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Joe Armstrong
Father of Erlang

Joe Armstrong is one of the inventors of Erlang. When at the Ericsson computer science lab in 1986, he was part of the team who designed and implemented the first version of Erlang. He has written several Erlang books including Programming Erlang Software for a Concurrent World. Joe held the first ever Erlang course and has taught Erlang to hundreds of programmers and held many lectures and keynotes describing the technology.

Joe has a PhD in computer science from the Royal Institute of Technology in Stockholm, Sweden and is an expert in the construction of fault tolerant systems. Joe was the chief software architect of the project which produced the Erlang OTP system. He has worked as an entrepreneurin one of the first Erlang startups (Bluetail) and has worked for 30 years in industry and research.

Joe Armstrong is Giving the Following Talks
What are the important ideas in Erlang?

Erlang combines ideas from functional programming, logic programming, distributed systems construction, operating systems design and packages these into a platform that can be used for building fault-tolerant scalable systems.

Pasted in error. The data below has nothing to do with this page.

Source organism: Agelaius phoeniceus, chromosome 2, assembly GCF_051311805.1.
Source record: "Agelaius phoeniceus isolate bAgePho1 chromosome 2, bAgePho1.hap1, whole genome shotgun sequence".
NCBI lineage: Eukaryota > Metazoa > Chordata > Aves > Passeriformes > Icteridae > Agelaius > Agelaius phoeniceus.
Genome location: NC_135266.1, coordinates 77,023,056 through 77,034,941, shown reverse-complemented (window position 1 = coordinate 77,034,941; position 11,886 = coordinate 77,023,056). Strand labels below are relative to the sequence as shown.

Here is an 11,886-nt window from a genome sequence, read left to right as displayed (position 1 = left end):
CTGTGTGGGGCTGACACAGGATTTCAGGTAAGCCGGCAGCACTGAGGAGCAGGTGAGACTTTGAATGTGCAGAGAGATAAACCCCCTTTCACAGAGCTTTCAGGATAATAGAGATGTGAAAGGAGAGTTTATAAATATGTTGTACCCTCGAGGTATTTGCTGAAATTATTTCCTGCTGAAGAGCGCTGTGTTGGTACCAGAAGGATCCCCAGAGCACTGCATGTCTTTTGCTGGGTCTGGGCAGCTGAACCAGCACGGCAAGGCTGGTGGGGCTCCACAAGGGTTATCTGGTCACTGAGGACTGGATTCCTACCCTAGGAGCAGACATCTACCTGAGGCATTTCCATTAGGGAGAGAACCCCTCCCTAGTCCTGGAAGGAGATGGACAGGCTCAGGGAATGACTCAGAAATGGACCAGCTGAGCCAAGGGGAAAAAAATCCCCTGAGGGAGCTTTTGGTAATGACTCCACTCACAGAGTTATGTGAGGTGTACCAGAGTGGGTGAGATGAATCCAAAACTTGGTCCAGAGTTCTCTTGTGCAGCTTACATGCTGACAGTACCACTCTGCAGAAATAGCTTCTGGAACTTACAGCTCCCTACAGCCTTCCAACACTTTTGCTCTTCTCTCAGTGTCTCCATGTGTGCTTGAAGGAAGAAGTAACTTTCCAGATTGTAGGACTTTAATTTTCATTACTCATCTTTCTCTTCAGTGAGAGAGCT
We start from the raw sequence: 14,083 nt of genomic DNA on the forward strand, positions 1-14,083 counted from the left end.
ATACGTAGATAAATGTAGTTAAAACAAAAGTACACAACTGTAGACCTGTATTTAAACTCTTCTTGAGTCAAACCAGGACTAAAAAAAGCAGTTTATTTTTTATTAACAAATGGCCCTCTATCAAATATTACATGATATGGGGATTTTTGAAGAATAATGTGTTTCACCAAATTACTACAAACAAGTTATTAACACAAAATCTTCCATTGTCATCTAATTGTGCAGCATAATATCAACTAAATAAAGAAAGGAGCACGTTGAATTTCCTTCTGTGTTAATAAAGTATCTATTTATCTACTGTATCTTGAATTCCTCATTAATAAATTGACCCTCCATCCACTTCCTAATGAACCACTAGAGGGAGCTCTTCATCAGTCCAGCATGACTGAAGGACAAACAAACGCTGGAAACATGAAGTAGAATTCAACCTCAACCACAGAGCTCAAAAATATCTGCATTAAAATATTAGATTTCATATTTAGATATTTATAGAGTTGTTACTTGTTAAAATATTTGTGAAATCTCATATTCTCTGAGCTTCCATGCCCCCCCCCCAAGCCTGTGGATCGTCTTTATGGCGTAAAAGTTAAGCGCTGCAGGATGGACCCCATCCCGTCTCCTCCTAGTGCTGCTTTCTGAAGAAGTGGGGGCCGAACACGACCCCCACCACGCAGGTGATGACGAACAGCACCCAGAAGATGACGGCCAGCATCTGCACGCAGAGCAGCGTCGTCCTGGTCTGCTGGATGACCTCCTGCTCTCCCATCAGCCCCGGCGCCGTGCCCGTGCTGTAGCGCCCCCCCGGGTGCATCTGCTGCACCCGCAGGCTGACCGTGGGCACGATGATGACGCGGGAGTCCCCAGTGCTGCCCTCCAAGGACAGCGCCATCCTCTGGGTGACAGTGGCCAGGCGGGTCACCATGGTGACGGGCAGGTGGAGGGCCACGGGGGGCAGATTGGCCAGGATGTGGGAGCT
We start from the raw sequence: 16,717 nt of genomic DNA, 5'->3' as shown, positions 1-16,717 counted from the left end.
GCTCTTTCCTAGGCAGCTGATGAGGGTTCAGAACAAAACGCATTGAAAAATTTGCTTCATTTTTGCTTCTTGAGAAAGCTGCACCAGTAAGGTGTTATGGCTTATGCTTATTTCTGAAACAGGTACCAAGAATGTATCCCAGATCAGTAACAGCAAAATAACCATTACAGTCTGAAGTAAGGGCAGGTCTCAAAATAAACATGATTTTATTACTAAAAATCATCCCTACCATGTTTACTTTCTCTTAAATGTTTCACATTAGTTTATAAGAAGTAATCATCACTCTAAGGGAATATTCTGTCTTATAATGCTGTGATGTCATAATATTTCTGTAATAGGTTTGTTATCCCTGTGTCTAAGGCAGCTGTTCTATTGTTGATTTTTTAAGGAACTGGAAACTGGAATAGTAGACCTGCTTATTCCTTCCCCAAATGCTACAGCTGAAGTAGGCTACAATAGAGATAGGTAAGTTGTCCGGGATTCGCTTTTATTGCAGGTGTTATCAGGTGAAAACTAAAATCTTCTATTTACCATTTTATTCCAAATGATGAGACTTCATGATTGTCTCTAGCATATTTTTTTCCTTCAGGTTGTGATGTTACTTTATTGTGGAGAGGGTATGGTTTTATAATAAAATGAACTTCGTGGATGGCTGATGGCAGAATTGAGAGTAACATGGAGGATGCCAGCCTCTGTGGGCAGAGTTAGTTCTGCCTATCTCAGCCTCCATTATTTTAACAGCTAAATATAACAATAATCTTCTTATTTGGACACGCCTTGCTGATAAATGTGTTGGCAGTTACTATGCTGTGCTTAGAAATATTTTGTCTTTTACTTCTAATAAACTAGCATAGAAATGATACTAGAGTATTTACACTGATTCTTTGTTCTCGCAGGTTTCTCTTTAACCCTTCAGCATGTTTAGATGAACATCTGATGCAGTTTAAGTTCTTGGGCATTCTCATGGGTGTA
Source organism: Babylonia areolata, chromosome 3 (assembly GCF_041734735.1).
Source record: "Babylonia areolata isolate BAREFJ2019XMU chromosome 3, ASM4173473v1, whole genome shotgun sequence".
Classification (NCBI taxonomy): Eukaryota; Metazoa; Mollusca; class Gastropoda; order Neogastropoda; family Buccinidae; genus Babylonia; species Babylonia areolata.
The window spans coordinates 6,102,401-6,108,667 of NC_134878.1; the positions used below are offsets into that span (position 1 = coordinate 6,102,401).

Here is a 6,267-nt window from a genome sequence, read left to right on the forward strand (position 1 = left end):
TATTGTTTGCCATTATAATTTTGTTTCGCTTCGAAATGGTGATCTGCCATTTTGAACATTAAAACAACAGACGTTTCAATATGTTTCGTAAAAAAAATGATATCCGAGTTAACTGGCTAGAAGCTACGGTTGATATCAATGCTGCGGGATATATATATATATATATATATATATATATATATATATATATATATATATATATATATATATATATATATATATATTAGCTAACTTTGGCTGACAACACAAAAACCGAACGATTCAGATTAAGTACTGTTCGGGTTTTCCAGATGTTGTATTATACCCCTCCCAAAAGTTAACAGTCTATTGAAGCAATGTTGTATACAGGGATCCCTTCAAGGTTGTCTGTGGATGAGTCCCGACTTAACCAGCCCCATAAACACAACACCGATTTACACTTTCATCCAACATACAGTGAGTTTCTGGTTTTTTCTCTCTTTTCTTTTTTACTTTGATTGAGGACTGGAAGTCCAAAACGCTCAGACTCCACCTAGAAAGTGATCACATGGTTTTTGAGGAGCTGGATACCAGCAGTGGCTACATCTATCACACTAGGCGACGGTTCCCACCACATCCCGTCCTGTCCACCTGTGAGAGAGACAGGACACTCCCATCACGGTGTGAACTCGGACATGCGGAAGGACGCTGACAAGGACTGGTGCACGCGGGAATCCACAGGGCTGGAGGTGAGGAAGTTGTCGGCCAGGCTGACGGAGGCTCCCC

But where did these ideas come from? Which are the most important ideas?

This talk presents a personal view of what I think are the important ideas in Erlang. I'll talk about where the ideas came from and how they developed and changed with time.

I'll also talk about the failed ideas - the ideas we had that lived for a short while, even implemented, and then were removed from the language. The failed ideas are interesting because they often seem to be superficially correct, but on deeper inspection turn out to be wrong.

I'll talk a little bit about some of the ideas which are "good but not yet implemented" usually these represent ideas where behind the scenes their lurks a horribly difficult implementation problem.